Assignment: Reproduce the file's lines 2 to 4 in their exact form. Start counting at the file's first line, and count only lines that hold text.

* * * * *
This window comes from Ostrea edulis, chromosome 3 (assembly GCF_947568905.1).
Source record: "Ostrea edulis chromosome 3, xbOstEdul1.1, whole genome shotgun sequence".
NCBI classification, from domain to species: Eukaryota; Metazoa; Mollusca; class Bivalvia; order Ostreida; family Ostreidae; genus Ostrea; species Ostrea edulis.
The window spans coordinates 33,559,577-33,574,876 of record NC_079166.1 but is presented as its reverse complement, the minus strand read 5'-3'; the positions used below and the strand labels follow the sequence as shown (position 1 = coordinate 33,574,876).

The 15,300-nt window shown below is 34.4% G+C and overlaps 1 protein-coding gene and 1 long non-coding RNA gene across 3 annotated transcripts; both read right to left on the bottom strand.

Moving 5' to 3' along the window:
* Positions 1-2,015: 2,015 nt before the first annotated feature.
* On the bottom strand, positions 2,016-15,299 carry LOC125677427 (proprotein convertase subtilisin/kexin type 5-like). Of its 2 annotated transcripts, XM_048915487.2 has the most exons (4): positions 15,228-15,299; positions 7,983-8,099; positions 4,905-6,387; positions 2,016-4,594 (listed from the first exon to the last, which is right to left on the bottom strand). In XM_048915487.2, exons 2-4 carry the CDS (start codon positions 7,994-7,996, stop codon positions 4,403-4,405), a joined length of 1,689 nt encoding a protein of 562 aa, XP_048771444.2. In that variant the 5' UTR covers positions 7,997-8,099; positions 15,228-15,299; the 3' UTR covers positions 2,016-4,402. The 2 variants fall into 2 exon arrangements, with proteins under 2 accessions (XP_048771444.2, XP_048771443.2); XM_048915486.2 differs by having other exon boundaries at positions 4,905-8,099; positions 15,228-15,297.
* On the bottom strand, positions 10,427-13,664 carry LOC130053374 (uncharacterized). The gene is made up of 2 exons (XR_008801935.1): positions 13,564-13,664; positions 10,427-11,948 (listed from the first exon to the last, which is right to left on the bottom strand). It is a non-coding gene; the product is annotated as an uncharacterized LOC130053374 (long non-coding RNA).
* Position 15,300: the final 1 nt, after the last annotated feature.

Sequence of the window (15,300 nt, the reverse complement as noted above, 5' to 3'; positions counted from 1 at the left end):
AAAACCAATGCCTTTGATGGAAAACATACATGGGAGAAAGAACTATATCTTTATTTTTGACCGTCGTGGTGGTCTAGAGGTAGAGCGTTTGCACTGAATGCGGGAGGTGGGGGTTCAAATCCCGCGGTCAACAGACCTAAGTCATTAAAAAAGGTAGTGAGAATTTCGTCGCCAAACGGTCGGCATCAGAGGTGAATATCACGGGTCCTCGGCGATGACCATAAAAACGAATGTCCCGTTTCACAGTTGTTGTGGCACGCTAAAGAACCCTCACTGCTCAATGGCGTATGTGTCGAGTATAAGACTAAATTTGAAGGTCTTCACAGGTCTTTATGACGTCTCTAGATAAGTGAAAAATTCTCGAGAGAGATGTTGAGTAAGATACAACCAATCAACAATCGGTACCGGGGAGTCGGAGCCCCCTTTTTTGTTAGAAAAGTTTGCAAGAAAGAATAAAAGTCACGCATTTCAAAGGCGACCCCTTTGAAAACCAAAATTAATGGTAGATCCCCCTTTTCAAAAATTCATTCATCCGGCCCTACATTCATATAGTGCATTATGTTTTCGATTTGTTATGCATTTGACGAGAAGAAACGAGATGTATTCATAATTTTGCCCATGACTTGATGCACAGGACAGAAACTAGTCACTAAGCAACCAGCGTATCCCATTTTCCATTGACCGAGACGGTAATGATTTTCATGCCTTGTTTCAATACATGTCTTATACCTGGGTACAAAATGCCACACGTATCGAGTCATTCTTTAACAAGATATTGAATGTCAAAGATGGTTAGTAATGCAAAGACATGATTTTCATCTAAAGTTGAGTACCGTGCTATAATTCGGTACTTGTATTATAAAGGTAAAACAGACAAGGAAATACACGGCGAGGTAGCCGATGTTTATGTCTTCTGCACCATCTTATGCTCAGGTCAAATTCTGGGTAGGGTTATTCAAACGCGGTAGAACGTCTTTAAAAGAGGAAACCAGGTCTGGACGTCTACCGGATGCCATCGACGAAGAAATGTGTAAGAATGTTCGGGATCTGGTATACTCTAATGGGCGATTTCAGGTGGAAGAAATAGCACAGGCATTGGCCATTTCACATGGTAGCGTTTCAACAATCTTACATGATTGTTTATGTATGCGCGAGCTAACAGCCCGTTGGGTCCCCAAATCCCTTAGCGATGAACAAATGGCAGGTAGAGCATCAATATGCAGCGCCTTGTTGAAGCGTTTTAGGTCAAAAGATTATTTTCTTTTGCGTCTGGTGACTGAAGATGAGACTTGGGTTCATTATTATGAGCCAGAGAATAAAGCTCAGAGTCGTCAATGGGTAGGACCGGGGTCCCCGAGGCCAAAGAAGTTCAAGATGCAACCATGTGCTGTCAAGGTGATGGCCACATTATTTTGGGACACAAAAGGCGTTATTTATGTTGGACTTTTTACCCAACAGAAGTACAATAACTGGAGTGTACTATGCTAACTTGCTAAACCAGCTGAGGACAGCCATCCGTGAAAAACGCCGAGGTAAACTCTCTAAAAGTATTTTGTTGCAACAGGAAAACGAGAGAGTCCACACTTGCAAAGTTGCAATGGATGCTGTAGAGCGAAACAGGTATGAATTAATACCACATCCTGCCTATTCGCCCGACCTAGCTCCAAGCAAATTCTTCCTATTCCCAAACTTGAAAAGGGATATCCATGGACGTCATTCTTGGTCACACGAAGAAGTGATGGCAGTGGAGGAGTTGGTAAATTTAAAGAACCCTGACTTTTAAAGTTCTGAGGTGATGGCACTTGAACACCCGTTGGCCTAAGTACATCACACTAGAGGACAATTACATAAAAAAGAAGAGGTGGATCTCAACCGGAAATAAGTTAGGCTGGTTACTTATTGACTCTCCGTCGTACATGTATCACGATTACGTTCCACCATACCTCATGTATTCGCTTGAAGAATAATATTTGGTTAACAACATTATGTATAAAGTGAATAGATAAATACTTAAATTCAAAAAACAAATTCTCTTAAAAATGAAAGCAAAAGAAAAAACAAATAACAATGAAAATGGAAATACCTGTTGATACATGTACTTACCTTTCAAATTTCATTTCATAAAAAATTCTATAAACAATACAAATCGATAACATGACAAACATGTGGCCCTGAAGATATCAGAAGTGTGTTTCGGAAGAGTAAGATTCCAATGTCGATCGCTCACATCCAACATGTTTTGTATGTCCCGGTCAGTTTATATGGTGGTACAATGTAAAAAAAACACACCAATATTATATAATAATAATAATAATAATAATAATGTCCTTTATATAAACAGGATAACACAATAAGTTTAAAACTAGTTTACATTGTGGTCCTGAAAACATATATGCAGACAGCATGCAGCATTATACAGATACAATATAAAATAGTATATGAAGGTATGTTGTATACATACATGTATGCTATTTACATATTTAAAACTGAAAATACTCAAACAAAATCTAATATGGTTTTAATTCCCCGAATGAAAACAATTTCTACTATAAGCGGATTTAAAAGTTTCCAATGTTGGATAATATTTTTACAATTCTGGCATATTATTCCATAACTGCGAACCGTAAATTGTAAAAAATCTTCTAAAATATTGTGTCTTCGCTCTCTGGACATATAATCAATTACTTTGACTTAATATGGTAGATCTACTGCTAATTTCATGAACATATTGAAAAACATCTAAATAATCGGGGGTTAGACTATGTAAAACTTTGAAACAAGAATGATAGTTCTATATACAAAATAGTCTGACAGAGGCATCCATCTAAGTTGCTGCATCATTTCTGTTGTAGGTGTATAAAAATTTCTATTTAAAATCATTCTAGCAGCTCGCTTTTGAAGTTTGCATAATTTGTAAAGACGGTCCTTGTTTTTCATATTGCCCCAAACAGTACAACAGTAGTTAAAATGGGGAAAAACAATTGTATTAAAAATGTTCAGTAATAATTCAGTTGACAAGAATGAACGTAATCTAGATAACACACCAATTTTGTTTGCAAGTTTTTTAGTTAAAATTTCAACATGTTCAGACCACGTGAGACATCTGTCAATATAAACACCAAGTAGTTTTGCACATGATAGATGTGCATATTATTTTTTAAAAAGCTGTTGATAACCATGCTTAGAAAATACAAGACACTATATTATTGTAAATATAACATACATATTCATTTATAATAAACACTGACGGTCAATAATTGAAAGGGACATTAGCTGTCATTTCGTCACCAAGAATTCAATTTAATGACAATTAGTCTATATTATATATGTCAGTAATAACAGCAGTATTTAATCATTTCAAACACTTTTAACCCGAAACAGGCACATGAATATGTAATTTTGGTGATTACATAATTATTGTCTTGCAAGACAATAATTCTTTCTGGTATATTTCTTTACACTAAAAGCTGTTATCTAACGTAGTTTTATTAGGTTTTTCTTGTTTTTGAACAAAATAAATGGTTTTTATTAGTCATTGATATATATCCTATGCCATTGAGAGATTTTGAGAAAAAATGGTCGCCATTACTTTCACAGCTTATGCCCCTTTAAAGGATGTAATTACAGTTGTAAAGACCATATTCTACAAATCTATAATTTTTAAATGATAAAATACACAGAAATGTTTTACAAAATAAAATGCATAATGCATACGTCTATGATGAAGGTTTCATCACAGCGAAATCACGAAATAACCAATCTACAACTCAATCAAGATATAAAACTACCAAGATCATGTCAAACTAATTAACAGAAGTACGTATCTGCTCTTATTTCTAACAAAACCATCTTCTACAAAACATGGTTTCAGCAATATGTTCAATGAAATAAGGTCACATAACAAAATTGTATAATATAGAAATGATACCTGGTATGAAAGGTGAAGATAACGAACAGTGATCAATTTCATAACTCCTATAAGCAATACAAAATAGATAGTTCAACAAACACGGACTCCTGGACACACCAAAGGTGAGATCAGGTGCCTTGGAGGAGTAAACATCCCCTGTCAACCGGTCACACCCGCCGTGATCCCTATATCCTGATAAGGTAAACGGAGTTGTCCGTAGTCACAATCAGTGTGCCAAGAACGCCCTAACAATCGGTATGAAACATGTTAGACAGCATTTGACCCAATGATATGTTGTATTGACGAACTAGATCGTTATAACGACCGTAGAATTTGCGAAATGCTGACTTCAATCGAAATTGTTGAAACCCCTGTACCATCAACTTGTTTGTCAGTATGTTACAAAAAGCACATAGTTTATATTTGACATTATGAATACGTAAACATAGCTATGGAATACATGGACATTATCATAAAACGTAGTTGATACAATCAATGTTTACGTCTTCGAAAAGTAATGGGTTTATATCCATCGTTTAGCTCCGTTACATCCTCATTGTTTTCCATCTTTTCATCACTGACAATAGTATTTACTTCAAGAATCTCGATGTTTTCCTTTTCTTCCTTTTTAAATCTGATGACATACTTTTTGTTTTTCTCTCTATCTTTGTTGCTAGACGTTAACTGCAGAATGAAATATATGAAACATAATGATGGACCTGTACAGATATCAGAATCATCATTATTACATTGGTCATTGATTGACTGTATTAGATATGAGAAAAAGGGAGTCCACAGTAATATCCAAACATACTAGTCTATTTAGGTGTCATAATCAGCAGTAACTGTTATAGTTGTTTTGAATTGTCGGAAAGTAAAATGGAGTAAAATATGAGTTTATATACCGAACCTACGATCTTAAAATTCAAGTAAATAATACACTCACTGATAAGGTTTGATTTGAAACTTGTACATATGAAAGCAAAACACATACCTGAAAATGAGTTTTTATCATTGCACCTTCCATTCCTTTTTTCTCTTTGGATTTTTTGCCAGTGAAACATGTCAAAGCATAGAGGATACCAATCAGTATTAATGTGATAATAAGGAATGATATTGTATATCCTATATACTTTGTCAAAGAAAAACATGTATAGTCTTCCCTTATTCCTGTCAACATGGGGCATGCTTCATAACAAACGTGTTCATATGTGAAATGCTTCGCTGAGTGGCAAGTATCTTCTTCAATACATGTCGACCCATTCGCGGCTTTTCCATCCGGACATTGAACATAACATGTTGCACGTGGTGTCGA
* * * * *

Source record: "Ostrea edulis chromosome 3, xbOstEdul1.1, whole genome shotgun sequence".
NCBI classification, from domain to species: Eukaryota; Metazoa; Mollusca; class Bivalvia; order Ostreida; family Ostreidae; genus Ostrea; species Ostrea edulis.
The window spans coordinates 33,559,577-33,574,876 of record NC_079166.1 but is presented as its reverse complement, the minus strand read 5'-3'; the positions used below and the strand labels follow the sequence as shown (position 1 = coordinate 33,574,876).